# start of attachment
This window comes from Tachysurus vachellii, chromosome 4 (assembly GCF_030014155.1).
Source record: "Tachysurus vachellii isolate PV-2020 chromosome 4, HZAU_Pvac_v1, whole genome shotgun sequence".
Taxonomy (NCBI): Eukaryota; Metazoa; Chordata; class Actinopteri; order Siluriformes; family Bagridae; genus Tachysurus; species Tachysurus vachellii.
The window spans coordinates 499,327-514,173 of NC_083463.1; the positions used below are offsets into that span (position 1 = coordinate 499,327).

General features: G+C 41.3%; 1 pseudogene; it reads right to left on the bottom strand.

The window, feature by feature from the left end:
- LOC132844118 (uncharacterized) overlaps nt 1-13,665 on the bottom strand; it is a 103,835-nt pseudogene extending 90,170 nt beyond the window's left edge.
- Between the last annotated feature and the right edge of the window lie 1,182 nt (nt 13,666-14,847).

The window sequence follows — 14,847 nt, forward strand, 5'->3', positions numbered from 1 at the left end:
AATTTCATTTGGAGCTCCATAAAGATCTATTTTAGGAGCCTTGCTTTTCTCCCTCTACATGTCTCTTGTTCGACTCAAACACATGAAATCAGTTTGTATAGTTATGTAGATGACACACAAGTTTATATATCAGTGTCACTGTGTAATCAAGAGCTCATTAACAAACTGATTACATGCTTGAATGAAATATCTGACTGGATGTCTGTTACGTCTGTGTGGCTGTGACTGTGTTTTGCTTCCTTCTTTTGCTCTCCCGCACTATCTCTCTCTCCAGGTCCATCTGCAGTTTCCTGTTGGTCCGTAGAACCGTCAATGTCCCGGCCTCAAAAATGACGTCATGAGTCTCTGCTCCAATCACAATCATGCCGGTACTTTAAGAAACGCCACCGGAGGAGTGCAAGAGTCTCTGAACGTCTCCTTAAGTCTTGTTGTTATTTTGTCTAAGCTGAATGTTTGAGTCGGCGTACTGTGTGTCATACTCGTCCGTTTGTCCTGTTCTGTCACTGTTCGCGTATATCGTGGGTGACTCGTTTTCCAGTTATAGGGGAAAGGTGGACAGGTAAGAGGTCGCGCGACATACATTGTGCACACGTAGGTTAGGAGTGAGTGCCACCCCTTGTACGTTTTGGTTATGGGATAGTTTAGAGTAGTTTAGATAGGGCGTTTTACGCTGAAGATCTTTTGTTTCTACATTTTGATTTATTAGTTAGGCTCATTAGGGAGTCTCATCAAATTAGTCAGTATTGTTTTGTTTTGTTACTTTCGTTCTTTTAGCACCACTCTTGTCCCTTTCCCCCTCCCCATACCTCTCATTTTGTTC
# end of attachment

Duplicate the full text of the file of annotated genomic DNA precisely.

This window comes from Tachysurus vachellii, chromosome 4 (assembly GCF_030014155.1).
Source record: "Tachysurus vachellii isolate PV-2020 chromosome 4, HZAU_Pvac_v1, whole genome shotgun sequence".
Taxonomy (NCBI): Eukaryota; Metazoa; Chordata; class Actinopteri; order Siluriformes; family Bagridae; genus Tachysurus; species Tachysurus vachellii.
The window spans coordinates 499,327-514,173 of NC_083463.1; the positions used below are offsets into that span (position 1 = coordinate 499,327).

General features: G+C 41.3%; 1 pseudogene; it reads right to left on the bottom strand.

The window, feature by feature from the left end:
- LOC132844118 (uncharacterized) overlaps nt 1-13,665 on the bottom strand; it is a 103,835-nt pseudogene extending 90,170 nt beyond the window's left edge.
- Between the last annotated feature and the right edge of the window lie 1,182 nt (nt 13,666-14,847).

The window sequence follows — 14,847 nt, forward strand, 5'->3', positions numbered from 1 at the left end:
AATTTCATTTGGAGCTCCATAAAGATCTATTTTAGGAGCCTTGCTTTTCTCCCTCTACATGTCTCTTGTTCGACTCAAACACATGAAATCAGTTTGTATAGTTATGTAGATGACACACAAGTTTATATATCAGTGTCACTGTGTAATCAAGAGCTCATTAACAAACTGATTACATGCTTGAATGAAATATCTGACTGGATGTCTGTTACGTCTGTGTGGCTGTGACTGTGTTTTGCTTCCTTCTTTTGCTCTCCCGCACTATCTCTCTCTCCAGGTCCATCTGCAGTTTCCTGTTGGTCCGTAGAACCGTCAATGTCCCGGCCTCAAAAATGACGTCATGAGTCTCTGCTCCAATCACAATCATGCCGGTACTTTAAGAAACGCCACCGGAGGAGTGCAAGAGTCTCTGAACGTCTCCTTAAGTCTTGTTGTTATTTTGTCTAAGCTGAATGTTTGAGTCGGCGTACTGTGTGTCATACTCGTCCGTTTGTCCTGTTCTGTCACTGTTCGCGTATATCGTGGGTGACTCGTTTTCCAGTTATAGGGGAAAGGTGGACAGGTAAGAGGTCGCGCGACATACATTGTGCACACGTAGGTTAGGAGTGAGTGCCACCCCTTGTACGTTTTGGTTATGGGATAGTTTAGAGTAGTTTAGATAGGGCGTTTTACGCTGAAGATCTTTTGTTTCTACATTTTGATTTATTAGTTAGGCTCATTAGGGAGTCTCATCAAATTAGTCAGTATTGTTTTGTTTTGTTACTTTCGTTCTTTTAGCACCACTCTTGTCCCTTTCCCCCTCCCCATACCTCTCATTTTGTTC